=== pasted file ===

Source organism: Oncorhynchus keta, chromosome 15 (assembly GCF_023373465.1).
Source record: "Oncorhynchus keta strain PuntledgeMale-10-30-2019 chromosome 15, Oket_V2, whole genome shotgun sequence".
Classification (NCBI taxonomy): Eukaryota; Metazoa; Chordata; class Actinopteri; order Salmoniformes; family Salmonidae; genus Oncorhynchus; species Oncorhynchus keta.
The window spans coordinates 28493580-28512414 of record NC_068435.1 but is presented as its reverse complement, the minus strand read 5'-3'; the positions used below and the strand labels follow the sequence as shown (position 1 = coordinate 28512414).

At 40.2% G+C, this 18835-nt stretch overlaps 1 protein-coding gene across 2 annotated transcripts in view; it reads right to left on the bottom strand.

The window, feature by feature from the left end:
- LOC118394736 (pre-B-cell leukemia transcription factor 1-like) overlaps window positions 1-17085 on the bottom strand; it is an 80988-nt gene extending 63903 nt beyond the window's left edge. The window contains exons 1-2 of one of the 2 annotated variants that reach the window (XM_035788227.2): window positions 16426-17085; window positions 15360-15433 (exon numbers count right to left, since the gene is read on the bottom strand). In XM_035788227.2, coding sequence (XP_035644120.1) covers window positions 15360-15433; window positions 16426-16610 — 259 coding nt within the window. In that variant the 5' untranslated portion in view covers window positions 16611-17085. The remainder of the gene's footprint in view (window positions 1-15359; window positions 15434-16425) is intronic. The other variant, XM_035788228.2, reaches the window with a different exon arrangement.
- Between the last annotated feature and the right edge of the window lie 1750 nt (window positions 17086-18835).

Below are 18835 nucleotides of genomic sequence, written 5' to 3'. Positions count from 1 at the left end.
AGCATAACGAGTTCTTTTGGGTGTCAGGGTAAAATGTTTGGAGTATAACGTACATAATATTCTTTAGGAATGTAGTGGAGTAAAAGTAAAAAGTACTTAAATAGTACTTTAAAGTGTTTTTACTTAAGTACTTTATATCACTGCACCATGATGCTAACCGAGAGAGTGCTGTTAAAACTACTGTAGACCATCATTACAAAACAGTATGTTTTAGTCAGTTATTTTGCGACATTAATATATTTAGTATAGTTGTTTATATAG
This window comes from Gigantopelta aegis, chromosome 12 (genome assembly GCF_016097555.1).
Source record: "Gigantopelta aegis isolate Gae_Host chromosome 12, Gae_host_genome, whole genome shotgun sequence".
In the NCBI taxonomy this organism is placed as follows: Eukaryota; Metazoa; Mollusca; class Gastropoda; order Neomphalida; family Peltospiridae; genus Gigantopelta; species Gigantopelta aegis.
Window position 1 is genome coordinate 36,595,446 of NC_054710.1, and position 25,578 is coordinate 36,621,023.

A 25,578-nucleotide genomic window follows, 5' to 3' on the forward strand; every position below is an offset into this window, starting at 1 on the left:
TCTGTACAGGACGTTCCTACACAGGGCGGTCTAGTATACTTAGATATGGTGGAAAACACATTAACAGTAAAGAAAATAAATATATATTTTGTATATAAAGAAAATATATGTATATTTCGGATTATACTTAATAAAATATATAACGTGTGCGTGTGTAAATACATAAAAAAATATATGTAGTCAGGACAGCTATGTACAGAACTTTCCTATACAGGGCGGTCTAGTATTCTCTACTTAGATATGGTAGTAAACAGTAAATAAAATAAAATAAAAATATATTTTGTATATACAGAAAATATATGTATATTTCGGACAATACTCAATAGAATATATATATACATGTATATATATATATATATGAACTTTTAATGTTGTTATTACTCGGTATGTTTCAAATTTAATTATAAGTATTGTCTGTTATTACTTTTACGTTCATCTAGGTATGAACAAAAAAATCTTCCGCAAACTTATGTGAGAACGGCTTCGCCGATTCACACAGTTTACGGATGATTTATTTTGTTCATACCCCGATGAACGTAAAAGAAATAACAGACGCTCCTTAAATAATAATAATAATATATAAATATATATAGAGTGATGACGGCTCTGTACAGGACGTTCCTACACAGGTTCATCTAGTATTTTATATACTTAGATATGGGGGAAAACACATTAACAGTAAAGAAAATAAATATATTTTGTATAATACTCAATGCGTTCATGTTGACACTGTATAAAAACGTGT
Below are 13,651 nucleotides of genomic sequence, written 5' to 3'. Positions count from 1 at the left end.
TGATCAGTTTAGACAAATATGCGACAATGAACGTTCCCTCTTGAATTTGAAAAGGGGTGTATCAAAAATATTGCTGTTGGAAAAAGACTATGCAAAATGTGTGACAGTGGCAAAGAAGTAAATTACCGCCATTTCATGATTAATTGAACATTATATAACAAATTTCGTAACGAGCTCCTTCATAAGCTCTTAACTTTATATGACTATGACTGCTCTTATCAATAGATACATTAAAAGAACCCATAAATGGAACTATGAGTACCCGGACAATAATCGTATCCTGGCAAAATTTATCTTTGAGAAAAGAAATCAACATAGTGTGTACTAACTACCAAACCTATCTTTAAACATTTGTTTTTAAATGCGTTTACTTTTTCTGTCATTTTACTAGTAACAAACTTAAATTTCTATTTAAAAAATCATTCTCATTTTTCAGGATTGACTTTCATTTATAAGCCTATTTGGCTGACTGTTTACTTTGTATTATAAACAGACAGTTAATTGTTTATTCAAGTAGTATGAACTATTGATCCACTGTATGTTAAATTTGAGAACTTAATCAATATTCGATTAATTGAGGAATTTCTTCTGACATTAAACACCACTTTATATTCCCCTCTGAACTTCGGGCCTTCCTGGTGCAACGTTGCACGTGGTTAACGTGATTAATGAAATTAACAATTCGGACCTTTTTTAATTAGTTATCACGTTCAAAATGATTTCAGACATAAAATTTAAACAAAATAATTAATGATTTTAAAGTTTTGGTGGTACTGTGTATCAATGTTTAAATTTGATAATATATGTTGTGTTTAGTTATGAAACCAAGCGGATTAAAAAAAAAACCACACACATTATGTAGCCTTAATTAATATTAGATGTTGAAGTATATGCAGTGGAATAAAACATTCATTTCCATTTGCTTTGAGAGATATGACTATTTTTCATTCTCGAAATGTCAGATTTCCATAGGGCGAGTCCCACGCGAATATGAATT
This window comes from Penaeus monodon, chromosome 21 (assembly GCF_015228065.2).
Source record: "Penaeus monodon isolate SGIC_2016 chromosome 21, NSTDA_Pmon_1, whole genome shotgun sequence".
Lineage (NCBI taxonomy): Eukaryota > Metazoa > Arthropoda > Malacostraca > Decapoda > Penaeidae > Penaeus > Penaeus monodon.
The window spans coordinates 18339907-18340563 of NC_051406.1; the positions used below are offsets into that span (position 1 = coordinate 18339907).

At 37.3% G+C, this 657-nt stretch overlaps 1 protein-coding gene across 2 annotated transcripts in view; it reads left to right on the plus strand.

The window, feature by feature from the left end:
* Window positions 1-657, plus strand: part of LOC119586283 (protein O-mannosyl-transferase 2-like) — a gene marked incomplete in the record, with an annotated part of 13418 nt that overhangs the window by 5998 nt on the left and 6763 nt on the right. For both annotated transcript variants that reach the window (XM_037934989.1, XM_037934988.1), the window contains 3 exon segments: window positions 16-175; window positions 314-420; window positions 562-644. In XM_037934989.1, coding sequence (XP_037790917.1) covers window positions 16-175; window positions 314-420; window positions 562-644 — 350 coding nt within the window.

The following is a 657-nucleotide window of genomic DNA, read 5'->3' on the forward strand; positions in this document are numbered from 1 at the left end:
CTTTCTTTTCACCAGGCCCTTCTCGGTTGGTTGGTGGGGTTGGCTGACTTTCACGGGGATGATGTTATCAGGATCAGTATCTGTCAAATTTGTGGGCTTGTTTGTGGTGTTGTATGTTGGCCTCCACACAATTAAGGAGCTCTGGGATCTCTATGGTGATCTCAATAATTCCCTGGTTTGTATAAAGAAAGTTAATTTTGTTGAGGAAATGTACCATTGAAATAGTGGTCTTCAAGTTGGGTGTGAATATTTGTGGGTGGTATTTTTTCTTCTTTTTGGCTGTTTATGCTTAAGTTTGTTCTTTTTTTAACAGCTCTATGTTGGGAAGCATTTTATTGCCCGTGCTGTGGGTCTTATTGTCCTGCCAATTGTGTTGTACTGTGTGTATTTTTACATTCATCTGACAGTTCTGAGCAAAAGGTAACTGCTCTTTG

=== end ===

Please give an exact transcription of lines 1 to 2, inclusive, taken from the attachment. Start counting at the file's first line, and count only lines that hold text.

Source organism: Oncorhynchus keta, chromosome 15 (assembly GCF_023373465.1).
Source record: "Oncorhynchus keta strain PuntledgeMale-10-30-2019 chromosome 15, Oket_V2, whole genome shotgun sequence".